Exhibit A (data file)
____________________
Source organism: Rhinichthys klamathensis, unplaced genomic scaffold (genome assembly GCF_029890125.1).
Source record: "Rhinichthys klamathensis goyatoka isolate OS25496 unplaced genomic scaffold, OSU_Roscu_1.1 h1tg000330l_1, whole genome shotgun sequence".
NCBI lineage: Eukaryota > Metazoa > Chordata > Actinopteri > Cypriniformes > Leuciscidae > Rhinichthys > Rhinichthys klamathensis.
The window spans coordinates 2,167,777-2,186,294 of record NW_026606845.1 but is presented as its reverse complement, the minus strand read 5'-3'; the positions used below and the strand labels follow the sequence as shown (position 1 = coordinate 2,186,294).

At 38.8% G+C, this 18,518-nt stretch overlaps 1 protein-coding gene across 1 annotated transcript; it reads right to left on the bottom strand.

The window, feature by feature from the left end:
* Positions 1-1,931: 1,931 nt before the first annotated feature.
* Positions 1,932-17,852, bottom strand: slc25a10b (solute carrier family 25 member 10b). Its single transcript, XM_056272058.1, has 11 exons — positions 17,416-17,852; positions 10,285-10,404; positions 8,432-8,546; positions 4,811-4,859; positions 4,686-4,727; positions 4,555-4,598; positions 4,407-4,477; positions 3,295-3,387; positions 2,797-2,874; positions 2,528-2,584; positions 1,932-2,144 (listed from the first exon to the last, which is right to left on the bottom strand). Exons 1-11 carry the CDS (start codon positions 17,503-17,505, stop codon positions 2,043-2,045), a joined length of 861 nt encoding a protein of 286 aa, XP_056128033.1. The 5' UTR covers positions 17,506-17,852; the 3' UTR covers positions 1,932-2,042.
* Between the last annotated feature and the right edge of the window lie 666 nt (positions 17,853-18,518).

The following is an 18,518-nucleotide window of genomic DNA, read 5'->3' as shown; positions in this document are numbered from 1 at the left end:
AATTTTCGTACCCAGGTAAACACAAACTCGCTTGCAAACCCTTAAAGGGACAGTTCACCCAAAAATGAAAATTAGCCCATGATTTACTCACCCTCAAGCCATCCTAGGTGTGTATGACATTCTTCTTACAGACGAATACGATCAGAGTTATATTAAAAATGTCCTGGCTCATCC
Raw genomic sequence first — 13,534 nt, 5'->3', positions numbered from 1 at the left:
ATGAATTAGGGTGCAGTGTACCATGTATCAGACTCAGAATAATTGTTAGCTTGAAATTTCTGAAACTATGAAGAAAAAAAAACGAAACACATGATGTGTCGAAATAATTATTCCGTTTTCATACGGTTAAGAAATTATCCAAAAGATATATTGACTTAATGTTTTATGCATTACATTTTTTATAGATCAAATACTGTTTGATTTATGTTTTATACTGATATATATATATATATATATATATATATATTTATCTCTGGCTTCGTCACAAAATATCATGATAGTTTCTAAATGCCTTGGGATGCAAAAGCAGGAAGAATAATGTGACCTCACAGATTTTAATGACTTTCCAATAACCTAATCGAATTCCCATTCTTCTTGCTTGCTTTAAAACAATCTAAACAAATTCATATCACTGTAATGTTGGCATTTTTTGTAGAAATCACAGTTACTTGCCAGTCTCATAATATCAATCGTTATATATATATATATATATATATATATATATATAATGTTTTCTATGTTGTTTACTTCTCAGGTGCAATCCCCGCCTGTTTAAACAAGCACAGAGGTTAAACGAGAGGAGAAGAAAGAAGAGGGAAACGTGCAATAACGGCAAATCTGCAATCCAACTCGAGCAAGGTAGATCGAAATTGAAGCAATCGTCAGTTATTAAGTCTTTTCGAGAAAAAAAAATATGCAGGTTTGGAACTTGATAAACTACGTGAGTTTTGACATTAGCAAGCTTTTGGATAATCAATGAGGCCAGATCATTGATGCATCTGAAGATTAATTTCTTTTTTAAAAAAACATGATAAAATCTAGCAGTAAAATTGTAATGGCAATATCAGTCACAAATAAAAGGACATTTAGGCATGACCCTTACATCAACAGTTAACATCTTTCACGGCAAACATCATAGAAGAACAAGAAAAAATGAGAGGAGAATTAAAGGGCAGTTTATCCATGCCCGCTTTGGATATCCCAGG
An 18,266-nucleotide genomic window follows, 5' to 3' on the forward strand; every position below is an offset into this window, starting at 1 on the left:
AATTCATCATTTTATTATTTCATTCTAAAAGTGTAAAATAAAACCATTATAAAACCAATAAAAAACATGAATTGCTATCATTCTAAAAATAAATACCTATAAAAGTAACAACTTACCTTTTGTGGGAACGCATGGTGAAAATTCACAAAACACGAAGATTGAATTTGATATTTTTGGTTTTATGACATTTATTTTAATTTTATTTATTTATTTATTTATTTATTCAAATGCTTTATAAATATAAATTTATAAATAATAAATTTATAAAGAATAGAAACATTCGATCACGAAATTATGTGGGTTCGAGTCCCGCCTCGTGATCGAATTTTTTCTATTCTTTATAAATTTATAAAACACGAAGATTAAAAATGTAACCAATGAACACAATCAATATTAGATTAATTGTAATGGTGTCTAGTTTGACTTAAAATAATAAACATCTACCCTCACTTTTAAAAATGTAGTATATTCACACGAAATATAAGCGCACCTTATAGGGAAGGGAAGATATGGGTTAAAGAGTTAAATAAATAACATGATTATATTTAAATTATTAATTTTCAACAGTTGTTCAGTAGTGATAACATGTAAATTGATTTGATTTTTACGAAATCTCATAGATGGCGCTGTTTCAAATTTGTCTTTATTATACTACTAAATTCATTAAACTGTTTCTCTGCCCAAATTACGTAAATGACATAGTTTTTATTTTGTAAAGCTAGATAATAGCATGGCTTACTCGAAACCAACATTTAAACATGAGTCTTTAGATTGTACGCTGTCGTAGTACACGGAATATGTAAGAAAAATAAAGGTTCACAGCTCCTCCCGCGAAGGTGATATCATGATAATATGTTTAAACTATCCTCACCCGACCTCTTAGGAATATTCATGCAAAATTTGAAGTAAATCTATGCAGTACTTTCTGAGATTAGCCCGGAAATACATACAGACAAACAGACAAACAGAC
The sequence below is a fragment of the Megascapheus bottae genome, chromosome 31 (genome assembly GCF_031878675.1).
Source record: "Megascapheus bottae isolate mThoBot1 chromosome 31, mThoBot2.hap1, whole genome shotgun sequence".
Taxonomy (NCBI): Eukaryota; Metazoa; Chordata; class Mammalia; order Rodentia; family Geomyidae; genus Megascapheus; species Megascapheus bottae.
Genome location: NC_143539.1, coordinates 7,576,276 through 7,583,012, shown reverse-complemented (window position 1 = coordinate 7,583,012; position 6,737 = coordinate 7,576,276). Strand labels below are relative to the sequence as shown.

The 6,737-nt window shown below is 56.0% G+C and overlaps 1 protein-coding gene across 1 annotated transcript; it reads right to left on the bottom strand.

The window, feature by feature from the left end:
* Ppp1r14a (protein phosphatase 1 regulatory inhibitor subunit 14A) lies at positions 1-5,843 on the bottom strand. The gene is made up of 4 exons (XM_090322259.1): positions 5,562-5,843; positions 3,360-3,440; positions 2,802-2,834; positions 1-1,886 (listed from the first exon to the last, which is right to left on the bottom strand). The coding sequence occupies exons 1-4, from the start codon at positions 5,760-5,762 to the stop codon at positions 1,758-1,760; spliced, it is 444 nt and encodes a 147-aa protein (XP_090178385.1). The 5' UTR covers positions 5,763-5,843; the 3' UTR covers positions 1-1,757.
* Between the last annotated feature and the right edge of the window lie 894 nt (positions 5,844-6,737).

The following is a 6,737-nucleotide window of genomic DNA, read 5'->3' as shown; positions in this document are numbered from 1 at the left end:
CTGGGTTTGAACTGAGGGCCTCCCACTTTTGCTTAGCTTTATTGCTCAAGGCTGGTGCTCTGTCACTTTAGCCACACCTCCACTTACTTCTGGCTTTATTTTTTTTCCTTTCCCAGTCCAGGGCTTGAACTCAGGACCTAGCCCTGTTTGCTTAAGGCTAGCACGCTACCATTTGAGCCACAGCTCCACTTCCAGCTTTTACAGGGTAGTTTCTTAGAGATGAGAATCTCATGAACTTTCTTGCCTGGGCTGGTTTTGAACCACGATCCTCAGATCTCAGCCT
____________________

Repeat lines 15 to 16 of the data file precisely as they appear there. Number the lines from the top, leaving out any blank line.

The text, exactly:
AATTCATCATTTTATTATTTCATTCTAAAAGTGTAAAATAAAACCATTATAAAACCAATAAAAAACATGAATTGCTATCATTCTAAAAATAAATACCTATAAAAGTAACAACTTACCTTTTGTGGGAACGCATGGTGAAAATTCACAAAACACGAAGATTGAATTTGATATTTTTGGTTTTATGACATTTATTTTAATTTTATTTATTTATTTATTTATTTATTCAAATGCTTTATAAATATAAATTTATAAATAATAAATTTATAAAGAATAGAAACATTCGATCACGAAATTATGTGGGTTCGAGTCCCGCCTCGTGATCGAATTTTTTCTATTCTTTATAAATTTATAAAACACGAAGATTAAAAATGTAACCAATGAACACAATCAATATTAGATTAATTGTAATGGTGTCTAGTTTGACTTAAAATAATAAACATCTACCCTCACTTTTAAAAATGTAGTATATTCACACGAAATATAAGCGCACCTTATAGGGAAGGGAAGATATGGGTTAAAGAGTTAAATAAATAACATGATTATATTTAAATTATTAATTTTCAACAGTTGTTCAGTAGTGATAACATGTAAATTGATTTGATTTTTACGAAATCTCATAGATGGCGCTGTTTCAAATTTGTCTTTATTATACTACTAAATTCATTAAACTGTTTCTCTGCCCAAATTACGTAAATGACATAGTTTTTATTTTGTAAAGCTAGATAATAGCATGGCTTACTCGAAACCAACATTTAAACATGAGTCTTTAGATTGTACGCTGTCGTAGTACACGGAATATGTAAGAAAAATAAAGGTTCACAGCTCCTCCCGCGAAGGTGATATCATGATAATATGTTTAAACTATCCTCACCCGACCTCTTAGGAATATTCATGCAAAATTTGAAGTAAATCTATGCAGTACTTTCTGAGATTAGCCCGGAAATACATACAGACAAACAGACAAACAGAC
The sequence below is a fragment of the Megascapheus bottae genome, chromosome 31 (genome assembly GCF_031878675.1).